You should care. Apple care enough to make and even emphasise these statements, which are, as the litigation, says, technically untrue. Whether they are untrue enough, in and of themselves, to sway prospective buyers is another matter, and IMHO goes to the heart of the matter. If you buy a technically inferior product because it was marketed as superior, then you have been lied to: you are entitled to compensation and the offending company should be punished.
Consider that on these very pages we were recently discussing the issue of "fibre" offered to ISP customers, and the difference between what the ISPs want you to believe (fibre performance along the whole connection) and the truth (fibre most of the way, but not to the front door, thereby constituting a bottleneck where it matters most and, in many cases, rendering the rest of the fibre somewhat irrelevant anyway).
The regulator, which seems to be very relaxed about marketurds' lies ("unlimited" broadband, anyone?*), justified its inaction over this lying by also suggesting that consumers "didn't care"
If the consumer didn't care, one must wonder why the ISPs make such a meal out of lying about the subject: obviously they think consumers do care, or they wouldn't be lying; and emphasising the lies.
In any event, whether consumers care (translated as, "truly understand the technical differences and the real effect on their experience of the product") should be irrelevant. Regulators exist to protect consumers, especially from their own ignorance. We cannot all be experts in food safety, pixel density, bandwidth or airbags. Companies have strong incentives to lie (greed) and have to be forced to remain honest. Think about VW's lies and deceit: a lot of innocent citizens will die from pollution related illness: Because. Greed.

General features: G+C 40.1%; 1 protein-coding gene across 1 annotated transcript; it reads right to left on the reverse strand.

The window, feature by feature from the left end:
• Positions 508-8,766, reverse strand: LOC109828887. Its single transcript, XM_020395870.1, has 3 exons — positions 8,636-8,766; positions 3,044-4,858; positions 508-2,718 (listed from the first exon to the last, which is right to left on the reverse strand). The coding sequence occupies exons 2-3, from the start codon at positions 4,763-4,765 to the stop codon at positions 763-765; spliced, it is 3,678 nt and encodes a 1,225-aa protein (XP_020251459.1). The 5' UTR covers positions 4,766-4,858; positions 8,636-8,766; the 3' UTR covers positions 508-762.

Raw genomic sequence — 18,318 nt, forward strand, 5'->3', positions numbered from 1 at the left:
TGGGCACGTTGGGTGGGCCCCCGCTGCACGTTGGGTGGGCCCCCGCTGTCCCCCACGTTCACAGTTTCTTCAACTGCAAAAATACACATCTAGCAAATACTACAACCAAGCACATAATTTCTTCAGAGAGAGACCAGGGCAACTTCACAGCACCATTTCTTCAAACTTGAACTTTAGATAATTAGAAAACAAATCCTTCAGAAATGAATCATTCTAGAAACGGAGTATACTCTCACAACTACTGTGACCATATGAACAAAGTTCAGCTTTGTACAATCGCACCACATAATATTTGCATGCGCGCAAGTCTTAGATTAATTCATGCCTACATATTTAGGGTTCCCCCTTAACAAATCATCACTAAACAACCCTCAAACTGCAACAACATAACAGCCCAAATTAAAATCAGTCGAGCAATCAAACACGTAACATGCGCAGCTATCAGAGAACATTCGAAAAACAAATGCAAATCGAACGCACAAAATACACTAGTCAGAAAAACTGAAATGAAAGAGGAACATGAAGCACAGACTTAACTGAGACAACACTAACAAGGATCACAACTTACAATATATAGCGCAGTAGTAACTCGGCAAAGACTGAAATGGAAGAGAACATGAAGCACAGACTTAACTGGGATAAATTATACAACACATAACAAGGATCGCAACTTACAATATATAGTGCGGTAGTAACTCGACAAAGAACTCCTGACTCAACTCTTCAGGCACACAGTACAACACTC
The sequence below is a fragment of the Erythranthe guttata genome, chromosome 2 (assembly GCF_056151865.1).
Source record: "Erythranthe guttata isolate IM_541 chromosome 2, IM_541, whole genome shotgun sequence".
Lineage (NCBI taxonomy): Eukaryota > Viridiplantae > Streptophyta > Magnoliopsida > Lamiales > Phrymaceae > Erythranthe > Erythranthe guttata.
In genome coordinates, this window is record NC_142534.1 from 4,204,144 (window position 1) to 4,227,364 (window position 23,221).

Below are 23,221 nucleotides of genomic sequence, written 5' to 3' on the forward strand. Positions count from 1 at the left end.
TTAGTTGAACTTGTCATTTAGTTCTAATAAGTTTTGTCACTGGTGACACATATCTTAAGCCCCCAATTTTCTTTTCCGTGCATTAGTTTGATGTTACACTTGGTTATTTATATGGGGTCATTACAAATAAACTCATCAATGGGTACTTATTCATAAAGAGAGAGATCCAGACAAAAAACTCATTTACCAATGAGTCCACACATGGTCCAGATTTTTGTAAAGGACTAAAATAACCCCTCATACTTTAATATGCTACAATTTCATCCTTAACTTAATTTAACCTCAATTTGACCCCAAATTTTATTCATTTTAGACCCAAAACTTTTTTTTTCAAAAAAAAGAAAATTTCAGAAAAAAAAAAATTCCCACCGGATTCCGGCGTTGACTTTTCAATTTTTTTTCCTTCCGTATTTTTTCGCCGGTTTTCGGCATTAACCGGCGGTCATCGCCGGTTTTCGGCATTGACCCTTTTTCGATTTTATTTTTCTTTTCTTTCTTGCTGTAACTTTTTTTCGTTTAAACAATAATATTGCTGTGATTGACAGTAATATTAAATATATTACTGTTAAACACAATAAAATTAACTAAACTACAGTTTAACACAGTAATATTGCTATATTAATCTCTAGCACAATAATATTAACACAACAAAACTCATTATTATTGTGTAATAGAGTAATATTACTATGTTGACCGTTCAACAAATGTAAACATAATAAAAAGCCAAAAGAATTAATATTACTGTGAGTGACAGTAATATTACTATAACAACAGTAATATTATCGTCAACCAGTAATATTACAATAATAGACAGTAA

Claims intended to swing a purchase are absolutely core to this, which is why organisations spend billions on
lia— marketing departments. The size of those budgets alone justifies stringent regulation. (Why do you suppose that Big Pharma spends more on marketing than research?)
So yes, Apple should have its feet held to the fire, as should Samsung and the rest: tell the truth, especially when pitching technical stats that are designed to influence a sale. Or else.
* As they breathlessly gabble in imbecile radio adverts—